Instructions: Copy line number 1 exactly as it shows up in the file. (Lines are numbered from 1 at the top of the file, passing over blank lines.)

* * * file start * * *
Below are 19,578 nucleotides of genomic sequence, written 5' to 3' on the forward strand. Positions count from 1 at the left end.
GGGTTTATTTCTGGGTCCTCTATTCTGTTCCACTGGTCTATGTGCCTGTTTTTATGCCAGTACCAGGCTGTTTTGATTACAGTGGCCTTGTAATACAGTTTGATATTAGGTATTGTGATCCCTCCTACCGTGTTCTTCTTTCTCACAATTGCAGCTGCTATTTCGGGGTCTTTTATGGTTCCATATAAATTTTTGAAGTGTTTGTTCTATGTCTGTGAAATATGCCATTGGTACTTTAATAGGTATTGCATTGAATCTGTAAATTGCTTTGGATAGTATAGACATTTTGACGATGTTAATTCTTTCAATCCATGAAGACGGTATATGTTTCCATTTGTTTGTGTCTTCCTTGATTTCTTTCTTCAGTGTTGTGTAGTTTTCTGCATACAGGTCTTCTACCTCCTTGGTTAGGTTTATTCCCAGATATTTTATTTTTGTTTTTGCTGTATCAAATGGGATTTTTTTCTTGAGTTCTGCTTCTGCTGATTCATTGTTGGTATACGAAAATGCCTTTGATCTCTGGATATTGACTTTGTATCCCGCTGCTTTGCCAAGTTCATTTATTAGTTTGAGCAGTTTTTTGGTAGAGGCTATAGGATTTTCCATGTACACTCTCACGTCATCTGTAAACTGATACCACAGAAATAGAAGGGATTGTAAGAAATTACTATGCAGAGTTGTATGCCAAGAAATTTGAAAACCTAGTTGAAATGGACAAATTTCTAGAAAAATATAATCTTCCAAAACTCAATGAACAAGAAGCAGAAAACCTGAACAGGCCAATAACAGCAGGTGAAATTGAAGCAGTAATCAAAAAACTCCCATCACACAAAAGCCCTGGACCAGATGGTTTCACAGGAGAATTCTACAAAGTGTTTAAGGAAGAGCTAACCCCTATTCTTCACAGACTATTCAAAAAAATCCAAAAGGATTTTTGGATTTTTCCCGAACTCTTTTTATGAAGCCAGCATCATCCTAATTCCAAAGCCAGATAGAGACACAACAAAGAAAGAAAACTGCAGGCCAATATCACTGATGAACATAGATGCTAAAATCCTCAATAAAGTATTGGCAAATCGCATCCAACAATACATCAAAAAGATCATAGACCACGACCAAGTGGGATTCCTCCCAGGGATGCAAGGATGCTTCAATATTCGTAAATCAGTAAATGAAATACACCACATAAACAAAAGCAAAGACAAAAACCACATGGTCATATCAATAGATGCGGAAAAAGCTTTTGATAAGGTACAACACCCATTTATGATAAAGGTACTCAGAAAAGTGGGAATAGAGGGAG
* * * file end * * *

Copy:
Below are 19,578 nucleotides of genomic sequence, written 5' to 3' on the forward strand. Positions count from 1 at the left end.